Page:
As prey animals, rabbits tend to hide signs of dental discomfort. Make sure you are keeping an eye out for subtle signs of drooling or tooth discomfort and get prompt veterinary care. The sooner dental problems are corrected, the less likely ongoing excessive drooling will occur.


Rabbits are very susceptible to heatstroke, especially in warm, humid weather. As they overheat, rabbits become lethargic and exhibit excessive panting and drooling. The drooling associated with heatstroke is the body's response to try to cool itself down through evaporative cooling.

To prevent heatstroke, make sure your rabbit has access to shade and air conditioning during hot weather. Avoid temperature extremes and sudden temperature changes. Provide ample cool water and ceramic tiles for your rabbit to lie on to dissipate body heat. Know the signs of heatstroke – panting, drooling, lethargy, and body temperature over 104 F. If you suspect heatstroke, act immediately to gradually lower your rabbit's temperature and contact your vet.

With prompt treatment, the excessive drooling caused by overheating can be reversed. But it's important to correct the situation quickly before organ damage and brain injury occurs. Prevention and prompt response is key to keeping your rabbit safe in hot conditions.

Medical Condition

Various infectious diseases and medical conditions affecting the mouth or head can also potentially lead to excessive drooling in rabbits. Bacterial or fungal infection of the mouth may make chewing painful, causing the rabbit to avoid eating and drool excessively.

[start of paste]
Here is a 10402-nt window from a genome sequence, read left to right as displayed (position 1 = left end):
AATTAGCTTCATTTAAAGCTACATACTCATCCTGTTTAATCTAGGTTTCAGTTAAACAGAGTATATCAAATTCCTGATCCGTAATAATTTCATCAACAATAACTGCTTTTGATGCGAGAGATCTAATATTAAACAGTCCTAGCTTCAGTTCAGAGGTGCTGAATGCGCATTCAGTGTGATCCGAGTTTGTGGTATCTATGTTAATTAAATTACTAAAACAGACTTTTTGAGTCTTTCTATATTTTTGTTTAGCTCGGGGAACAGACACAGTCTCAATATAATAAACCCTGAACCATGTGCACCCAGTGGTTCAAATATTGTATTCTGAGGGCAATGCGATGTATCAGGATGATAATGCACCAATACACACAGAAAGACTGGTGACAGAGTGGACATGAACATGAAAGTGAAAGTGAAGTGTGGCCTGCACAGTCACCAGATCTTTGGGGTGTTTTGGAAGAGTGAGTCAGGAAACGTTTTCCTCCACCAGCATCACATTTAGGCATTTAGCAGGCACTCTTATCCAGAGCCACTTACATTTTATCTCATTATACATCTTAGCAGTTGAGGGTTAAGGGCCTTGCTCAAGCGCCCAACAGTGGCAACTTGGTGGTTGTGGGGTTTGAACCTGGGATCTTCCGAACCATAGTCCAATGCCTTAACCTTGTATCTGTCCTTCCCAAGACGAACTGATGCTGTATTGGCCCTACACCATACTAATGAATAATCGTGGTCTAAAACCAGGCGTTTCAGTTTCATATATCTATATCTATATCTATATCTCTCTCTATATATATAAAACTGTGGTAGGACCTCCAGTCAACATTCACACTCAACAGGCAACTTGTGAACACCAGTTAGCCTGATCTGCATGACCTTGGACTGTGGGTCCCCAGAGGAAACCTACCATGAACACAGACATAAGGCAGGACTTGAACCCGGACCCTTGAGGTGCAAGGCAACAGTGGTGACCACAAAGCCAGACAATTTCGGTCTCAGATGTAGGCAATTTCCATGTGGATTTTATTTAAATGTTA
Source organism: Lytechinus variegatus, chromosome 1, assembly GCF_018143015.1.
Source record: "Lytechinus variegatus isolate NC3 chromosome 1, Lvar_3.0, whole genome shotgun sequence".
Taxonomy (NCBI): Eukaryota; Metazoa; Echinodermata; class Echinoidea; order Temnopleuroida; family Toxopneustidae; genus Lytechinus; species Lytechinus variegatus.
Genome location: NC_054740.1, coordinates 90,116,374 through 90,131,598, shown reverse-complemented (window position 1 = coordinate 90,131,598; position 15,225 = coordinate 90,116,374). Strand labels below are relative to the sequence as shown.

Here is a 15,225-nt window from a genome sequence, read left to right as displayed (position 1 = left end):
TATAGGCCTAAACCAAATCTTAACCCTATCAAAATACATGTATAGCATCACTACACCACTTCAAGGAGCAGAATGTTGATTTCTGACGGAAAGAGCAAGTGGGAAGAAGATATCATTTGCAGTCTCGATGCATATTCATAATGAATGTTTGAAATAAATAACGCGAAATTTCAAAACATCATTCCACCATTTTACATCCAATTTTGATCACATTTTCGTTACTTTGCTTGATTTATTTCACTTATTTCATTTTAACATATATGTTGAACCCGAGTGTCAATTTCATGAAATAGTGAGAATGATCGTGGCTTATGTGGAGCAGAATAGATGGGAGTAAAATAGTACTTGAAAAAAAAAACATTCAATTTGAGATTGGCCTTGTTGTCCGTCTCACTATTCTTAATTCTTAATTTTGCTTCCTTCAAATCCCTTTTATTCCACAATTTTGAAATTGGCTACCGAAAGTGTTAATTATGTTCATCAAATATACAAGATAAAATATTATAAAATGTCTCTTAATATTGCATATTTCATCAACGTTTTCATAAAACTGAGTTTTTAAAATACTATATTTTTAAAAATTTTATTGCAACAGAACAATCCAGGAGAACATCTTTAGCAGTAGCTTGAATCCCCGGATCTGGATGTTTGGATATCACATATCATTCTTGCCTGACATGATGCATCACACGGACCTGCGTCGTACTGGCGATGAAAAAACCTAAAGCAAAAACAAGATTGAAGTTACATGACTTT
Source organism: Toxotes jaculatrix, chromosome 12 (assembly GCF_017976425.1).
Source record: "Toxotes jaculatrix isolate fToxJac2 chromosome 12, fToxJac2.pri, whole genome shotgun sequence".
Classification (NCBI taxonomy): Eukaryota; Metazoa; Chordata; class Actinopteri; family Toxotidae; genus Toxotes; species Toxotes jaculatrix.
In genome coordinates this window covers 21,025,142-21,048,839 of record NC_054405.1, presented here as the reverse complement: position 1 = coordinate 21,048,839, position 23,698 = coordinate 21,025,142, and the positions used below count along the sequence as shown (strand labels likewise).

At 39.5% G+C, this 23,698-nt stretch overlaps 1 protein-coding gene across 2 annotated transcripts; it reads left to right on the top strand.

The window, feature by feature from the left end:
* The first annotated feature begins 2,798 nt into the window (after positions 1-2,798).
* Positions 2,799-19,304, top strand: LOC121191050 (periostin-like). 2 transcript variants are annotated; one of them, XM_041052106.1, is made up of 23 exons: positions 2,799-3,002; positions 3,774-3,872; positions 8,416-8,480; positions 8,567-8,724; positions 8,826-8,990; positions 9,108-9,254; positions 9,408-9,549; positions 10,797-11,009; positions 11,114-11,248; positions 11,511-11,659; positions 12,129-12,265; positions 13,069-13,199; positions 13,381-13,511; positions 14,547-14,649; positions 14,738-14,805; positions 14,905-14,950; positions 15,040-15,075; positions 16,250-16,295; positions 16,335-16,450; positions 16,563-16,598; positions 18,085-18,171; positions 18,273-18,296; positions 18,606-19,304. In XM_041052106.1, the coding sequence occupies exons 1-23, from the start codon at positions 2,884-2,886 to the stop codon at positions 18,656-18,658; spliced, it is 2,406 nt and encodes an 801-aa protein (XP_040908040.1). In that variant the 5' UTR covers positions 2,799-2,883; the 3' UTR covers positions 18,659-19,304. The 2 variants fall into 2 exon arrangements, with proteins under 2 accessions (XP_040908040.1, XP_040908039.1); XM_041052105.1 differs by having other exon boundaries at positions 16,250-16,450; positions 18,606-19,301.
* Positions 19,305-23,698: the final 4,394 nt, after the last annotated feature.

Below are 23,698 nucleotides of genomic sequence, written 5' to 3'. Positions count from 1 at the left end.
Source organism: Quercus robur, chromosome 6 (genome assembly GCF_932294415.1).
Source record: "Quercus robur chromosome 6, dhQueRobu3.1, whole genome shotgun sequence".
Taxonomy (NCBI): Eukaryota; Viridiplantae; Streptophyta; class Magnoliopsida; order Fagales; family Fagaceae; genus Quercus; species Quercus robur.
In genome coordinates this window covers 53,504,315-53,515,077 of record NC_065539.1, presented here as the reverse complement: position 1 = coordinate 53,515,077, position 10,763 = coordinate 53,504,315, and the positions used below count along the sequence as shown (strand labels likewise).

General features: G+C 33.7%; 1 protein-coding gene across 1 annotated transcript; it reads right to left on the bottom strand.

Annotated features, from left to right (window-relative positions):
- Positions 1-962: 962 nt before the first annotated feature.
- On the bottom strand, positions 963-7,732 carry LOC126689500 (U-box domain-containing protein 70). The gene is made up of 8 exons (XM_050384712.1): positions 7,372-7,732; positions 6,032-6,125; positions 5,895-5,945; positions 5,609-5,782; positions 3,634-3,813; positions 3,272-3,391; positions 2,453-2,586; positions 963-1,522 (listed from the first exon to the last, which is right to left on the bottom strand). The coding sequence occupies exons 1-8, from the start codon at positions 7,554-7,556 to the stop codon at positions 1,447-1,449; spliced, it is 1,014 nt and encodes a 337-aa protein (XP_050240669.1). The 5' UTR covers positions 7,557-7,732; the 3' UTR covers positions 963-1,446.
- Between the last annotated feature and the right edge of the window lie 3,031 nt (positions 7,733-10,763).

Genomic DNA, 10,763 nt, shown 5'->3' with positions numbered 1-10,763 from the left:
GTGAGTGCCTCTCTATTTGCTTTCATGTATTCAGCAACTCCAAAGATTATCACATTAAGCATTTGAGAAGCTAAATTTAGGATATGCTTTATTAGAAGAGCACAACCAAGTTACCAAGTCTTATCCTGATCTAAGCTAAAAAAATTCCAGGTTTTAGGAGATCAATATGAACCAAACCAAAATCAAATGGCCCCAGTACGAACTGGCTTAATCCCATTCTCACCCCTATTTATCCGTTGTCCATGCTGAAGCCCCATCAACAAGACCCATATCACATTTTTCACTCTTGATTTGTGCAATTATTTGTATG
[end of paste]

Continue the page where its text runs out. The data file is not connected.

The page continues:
Dental abscesses or tooth root abscesses are bacterial infections at the root of the tooth that can cause significant pain, facial swelling, and excess salivation. Facial abscesses or infection of the salivary glands themselves can also lead to excessive drooling.

Sometimes neurological conditions, such as stroke or encephalitozoon cuniculi infection, can affect nerves that control swallowing and saliva production. Nerve damage may cause the rabbit to exhibit excess drooling even without an obvious mouth or dental issue.

If your rabbit is drooling excessively, schedule a veterinary exam. Your vet can culture samples, take x-rays of the head, and perform other diagnostics to try to pinpoint any underlying medical cause. Treatment will depend on the specific condition identified. But diagnosing and treating the cause should help resolve the excessive drooling.

What Are the Signs of Excessive Drooling in Rabbits?

How do you know if your rabbit is drooling excessively and may have an underlying health issue? Look for these signs:

  • Wetness around the mouth and front paws from excess saliva

  • Saliva dripping or streaming from the mouth

  • Inability to fully close the mouth

  • Chewing motions without consuming any food

  • Avoiding eating fibrous foods like hay that require chewing

  • Loss of appetite or weight loss

  • Nasal discharge from saliva dripping down the throat

  • Saliva staining on the dewlap or fur under the chin

  • Tooth grinding or teeth chattering indicating dental pain

  • Foul odor from the mouth due to infection

  • Facial swelling around the jaws, cheeks, or mouth

Any wetness around the mouth outside of normal grooming should be noted. Streaming saliva, an open mouth, and avoidance of chewing are clear signs something is wrong and the rabbit is unable to swallow properly. Weight loss, tooth grinding, foul mouth odor, or facial swelling indicate an underlying dental or medical issue requiring veterinary attention.